Resiliency and Interdependence


Farm Notes

Sometimes I wonder why we got into farming. Why do we work so many hours, in all sorts of weather, in one of the least glamorous jobs for uncertain pay?

My reasons for being a farmer may be very different on a day-to-day basis. When the sun is shining and my animals are frolicking in the spring pasture, it is easy to say I farm because I love nature and the sustenance it can provide. When customers thank me for a delicious home-cooked meal or when a chef elevates our farm’s products to “Instagram-worthy” dishes, I would say farming makes me intensely proud of my work. As I cut up (or “part out”) our chickens for sale, I feel connected to my German forefathers who were butchers as well as farmers. While I’m creating a new cheese or flavor of gelato, I feel fulfilled and grateful that I can be creative in my role as farmer.


And when the world seems to have turned upside down, I would say I farm because it at least makes some sense.

Before becoming a farmer, I worked in the investment industry. I went to analyst meetings to hear reports on what companies and their boards were doing and how exciting some of their developments were. I sat in boardrooms and gave presentations, wrote articles and edited commentary from some of the brightest economists of our time. But it didn’t feel real. I created nothing of actual, tangible value. And what I was doing didn’t feed my soul. Farming is as real as it gets. And it gives me a tremendous sense of purpose.

These are some scary times we are going through. Countless workers have been at least temporarily laid off and stress seems to be the new normal. Healthcare and other essential workers are literally putting their lives on the line for the rest of us.

This pandemic is testing us in a million different ways. As a farmer, I see this event particularly as a test of our food system’s resiliency. I worry that we’ve allowed our small- and medium-sized farms to become fragile to the point of breaking. When the vast majority of our foods are imported from outside the state and even outside our nation’s borders, I see that we’ve ignored the well-being of local agriculture and that of farmers in our own backyard. When the meat and dairy cases at area grocery stores sit empty and supply chains get disrupted, shoppers start seeking out local farmers to fill the need. Are our local farmers ready? Is it fair to expect them to be ready, after years of benign neglect?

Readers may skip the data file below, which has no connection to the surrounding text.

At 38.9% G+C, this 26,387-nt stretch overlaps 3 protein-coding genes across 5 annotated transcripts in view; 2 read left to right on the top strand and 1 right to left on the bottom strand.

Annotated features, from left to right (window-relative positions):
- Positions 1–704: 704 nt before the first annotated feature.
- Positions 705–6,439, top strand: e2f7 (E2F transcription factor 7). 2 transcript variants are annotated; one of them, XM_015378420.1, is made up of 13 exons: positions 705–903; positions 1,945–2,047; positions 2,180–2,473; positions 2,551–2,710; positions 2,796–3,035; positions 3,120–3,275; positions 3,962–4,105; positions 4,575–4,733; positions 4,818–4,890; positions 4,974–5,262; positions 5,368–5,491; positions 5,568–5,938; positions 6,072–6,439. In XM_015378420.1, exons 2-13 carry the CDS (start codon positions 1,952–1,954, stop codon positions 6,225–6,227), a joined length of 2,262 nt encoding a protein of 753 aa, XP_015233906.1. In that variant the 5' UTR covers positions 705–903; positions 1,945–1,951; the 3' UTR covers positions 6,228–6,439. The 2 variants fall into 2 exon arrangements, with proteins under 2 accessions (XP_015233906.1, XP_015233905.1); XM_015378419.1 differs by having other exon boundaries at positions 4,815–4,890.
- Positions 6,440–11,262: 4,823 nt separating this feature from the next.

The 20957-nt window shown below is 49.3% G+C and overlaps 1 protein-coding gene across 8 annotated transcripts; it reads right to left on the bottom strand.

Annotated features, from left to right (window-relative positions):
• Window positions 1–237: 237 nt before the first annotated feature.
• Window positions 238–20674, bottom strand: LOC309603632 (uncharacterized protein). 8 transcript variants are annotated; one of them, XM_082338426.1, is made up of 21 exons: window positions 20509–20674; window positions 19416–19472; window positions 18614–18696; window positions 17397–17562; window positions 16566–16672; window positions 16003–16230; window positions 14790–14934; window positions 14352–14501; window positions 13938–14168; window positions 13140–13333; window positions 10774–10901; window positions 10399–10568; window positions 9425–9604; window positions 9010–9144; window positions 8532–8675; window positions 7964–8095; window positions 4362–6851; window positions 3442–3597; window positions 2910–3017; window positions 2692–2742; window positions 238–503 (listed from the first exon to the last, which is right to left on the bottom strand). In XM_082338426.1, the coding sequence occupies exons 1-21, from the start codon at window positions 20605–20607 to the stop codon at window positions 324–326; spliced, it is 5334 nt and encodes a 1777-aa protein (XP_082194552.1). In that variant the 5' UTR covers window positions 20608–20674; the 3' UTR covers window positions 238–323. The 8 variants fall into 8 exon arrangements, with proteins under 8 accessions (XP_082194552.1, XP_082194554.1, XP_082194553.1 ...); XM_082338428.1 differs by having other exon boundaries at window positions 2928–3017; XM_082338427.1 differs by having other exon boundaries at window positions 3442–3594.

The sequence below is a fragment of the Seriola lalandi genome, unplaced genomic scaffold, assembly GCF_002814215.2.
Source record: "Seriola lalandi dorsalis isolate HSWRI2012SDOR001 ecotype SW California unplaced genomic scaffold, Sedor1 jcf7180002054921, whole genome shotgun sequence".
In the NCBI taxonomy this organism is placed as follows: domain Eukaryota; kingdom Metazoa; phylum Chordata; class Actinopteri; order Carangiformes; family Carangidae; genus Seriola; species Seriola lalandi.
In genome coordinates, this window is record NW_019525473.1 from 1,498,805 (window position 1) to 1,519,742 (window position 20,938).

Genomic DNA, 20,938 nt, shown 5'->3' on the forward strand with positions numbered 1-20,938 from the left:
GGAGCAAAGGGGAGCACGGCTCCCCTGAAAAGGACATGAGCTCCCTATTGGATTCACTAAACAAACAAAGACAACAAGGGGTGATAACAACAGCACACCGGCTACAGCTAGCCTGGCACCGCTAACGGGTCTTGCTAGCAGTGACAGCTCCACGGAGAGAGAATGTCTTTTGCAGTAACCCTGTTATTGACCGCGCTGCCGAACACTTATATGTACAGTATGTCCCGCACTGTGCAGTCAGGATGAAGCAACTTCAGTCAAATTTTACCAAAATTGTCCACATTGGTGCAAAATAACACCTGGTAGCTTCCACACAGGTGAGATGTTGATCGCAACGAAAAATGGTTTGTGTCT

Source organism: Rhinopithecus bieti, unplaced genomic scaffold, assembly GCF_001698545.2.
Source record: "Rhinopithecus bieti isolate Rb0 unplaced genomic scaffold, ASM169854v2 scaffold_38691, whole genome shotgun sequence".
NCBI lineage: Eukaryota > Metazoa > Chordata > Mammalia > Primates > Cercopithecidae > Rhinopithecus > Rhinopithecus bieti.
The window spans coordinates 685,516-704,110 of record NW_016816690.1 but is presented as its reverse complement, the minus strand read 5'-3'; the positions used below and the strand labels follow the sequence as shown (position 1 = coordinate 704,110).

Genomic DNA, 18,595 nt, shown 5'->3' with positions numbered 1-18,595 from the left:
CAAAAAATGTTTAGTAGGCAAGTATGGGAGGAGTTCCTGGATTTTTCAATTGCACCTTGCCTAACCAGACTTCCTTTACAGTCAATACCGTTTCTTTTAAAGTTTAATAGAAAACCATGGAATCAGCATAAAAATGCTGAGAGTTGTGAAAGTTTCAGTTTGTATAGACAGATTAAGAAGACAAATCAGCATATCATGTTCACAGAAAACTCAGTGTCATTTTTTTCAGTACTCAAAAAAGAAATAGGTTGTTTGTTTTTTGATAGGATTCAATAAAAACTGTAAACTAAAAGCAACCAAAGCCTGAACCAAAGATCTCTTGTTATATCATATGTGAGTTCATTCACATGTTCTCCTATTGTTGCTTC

This is not the first time our food system has been tested. As recent as 2015, an avian flu swept through major poultry producing states, prompting the destruction of more than 43 million birds in 15 states. Turkey farms and egg producers in the Midwest were the hardest hit, but price increases hit consumers everywhere. Determining the vectors for the disease’s transmission was vital to stopping or at least containing it. Meanwhile, small- to medium-sized operations escaped largely unscathed; perhaps because of their scale, those same vectors were absent in the smaller operations.

As it turns out, diversity in farm size may have saved the day. Saving small farms is more than just maintaining open spaces and uplifting livelihoods of local families; it is a safeguard against the collapse of our food system.

As a farmer accustomed to seeing her farm as a whole system, I also see how interconnected we all are, despite (or maybe due to) the call for social distancing. I see when restaurants face near closure, an entire ecosystem of staff, distributors, and farmers are put in jeopardy. But I also see neighbors helping one another and kindness between strangers. I see schools and places of worship doing their part to help families in need. Farmers like me are selling their goods from their front porches and bartering eggs for toilet paper.*

As we each feel the collective unease of not being able to go about our normal lives, just talking about it becomes therapeutic. A kind gesture or a simple escape like petting a barn cat or hugging a goat can feel transformative. No matter how much we are meant to self-isolate, none of us are truly alone. I hope you take a moment when you are most stressed to appreciate what is real in your life—and how much we all depend upon one another, including the farmers in and around our beautiful Mohawk Valley.

*I seriously did this: Two dozen eggs for an 18-pack of name brand toilet paper…a fair trade, if you ask me!